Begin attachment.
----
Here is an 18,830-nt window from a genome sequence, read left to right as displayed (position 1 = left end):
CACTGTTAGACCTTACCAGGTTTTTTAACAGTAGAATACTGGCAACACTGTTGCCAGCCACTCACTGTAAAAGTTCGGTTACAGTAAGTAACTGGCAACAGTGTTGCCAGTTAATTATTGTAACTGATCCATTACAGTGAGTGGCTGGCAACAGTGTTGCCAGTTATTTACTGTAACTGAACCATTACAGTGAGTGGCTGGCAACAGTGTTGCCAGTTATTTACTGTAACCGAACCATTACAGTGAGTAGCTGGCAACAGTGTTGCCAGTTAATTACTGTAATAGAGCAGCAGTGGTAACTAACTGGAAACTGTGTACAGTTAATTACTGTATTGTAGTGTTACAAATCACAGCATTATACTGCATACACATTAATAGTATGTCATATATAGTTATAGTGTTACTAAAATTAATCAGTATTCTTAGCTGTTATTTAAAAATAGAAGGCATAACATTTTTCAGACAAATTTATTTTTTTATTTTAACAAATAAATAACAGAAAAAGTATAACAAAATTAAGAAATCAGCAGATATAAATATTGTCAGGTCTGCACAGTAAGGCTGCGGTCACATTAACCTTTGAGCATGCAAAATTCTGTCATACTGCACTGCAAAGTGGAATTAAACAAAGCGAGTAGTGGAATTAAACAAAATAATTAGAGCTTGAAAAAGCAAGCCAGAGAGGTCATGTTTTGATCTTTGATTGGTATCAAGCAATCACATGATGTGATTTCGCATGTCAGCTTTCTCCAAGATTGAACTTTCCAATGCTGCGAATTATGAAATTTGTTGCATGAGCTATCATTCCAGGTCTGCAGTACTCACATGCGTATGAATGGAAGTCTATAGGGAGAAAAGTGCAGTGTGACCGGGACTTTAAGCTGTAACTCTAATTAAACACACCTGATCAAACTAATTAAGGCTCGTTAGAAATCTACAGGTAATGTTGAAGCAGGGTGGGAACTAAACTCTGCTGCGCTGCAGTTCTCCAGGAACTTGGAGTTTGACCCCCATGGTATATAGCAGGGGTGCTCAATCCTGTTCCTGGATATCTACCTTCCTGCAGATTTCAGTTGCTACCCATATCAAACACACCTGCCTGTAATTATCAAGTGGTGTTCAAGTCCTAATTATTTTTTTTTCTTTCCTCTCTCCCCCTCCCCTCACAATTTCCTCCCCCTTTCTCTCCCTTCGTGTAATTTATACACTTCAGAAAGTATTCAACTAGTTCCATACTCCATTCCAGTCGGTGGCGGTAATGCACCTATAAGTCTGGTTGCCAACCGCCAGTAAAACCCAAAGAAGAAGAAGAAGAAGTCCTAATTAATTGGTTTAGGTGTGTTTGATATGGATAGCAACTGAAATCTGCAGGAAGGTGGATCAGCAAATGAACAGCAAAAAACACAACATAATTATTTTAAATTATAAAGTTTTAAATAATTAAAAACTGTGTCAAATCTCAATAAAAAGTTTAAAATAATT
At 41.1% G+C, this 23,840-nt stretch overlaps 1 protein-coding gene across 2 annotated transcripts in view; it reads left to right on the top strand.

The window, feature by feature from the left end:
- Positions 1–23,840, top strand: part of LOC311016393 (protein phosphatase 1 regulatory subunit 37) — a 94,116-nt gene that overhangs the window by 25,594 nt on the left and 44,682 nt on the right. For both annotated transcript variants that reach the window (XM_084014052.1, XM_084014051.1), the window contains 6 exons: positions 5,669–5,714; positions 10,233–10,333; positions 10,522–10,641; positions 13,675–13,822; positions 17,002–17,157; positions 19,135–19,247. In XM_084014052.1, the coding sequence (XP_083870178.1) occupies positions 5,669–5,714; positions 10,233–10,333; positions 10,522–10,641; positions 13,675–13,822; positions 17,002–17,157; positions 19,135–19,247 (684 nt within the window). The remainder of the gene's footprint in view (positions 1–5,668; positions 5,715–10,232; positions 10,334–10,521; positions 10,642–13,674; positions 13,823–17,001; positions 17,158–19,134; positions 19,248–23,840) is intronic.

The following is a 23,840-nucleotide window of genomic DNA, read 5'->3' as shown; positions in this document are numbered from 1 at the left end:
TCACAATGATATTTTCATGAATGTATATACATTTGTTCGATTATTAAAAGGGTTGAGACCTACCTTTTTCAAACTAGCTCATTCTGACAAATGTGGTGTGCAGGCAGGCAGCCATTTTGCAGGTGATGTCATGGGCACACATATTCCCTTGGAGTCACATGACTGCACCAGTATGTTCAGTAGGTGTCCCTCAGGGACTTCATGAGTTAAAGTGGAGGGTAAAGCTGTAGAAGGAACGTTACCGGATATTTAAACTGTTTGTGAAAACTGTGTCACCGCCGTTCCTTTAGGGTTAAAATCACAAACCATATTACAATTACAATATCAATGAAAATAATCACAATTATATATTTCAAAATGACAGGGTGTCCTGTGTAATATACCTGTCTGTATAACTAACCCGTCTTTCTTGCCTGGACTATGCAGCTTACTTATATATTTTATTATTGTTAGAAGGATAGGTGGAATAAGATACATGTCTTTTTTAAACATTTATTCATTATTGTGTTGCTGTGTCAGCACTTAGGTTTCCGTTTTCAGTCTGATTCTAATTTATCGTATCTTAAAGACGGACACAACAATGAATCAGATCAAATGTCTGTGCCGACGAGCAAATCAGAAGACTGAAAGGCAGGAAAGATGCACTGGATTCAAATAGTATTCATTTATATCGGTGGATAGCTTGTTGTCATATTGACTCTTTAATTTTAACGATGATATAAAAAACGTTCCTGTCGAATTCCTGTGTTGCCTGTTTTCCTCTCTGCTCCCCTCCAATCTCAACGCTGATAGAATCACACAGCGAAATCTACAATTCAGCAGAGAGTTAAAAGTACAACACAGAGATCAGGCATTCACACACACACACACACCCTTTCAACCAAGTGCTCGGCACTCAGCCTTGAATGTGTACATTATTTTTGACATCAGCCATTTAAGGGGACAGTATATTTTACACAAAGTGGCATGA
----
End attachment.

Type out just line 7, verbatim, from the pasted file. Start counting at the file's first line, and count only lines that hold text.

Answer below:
TCACAATGATATTTTCATGAATGTATATACATTTGTTCGATTATTAAAAGGGTTGAGACCTACCTTTTTCAAACTAGCTCATTCTGACAAATGTGGTGTGCAGGCAGGCAGCCATTTTGCAGGTGATGTCATGGGCACACATATTCCCTTGGAGTCACATGACTGCACCAGTATGTTCAGTAGGTGTCCCTCAGGGACTTCATGAGTTAAAGTGGAGGGTAAAGCTGTAGAAGGAACGTTACCGGATATTTAAACTGTTTGTGAAAACTGTGTCACCGCCGTTCCTTTAGGGTTAAAATCACAAACCATATTACAATTACAATATCAATGAAAATAATCACAATTATATATTTCAAAATGACAGGGTGTCCTGTGTAATATACCTGTCTGTATAACTAACCCGTCTTTCTTGCCTGGACTATGCAGCTTACTTATATATTTTATTATTGTTAGAAGGATAGGTGGAATAAGATACATGTCTTTTTTAAACATTTATTCATTATTGTGTTGCTGTGTCAGCACTTAGGTTTCCGTTTTCAGTCTGATTCTAATTTATCGTATCTTAAAGACGGACACAACAATGAATCAGATCAAATGTCTGTGCCGACGAGCAAATCAGAAGACTGAAAGGCAGGAAAGATGCACTGGATTCAAATAGTATTCATTTATATCGGTGGATAGCTTGTTGTCATATTGACTCTTTAATTTTAACGATGATATAAAAAACGTTCCTGTCGAATTCCTGTGTTGCCTGTTTTCCTCTCTGCTCCCCTCCAATCTCAACGCTGATAGAATCACACAGCGAAATCTACAATTCAGCAGAGAGTTAAAAGTACAACACAGAGATCAGGCATTCACACACACACACACACCCTTTCAACCAAGTGCTCGGCACTCAGCCTTGAATGTGTACATTATTTTTGACATCAGCCATTTAAGGGGACAGTATATTTTACACAAAGTGGCATGA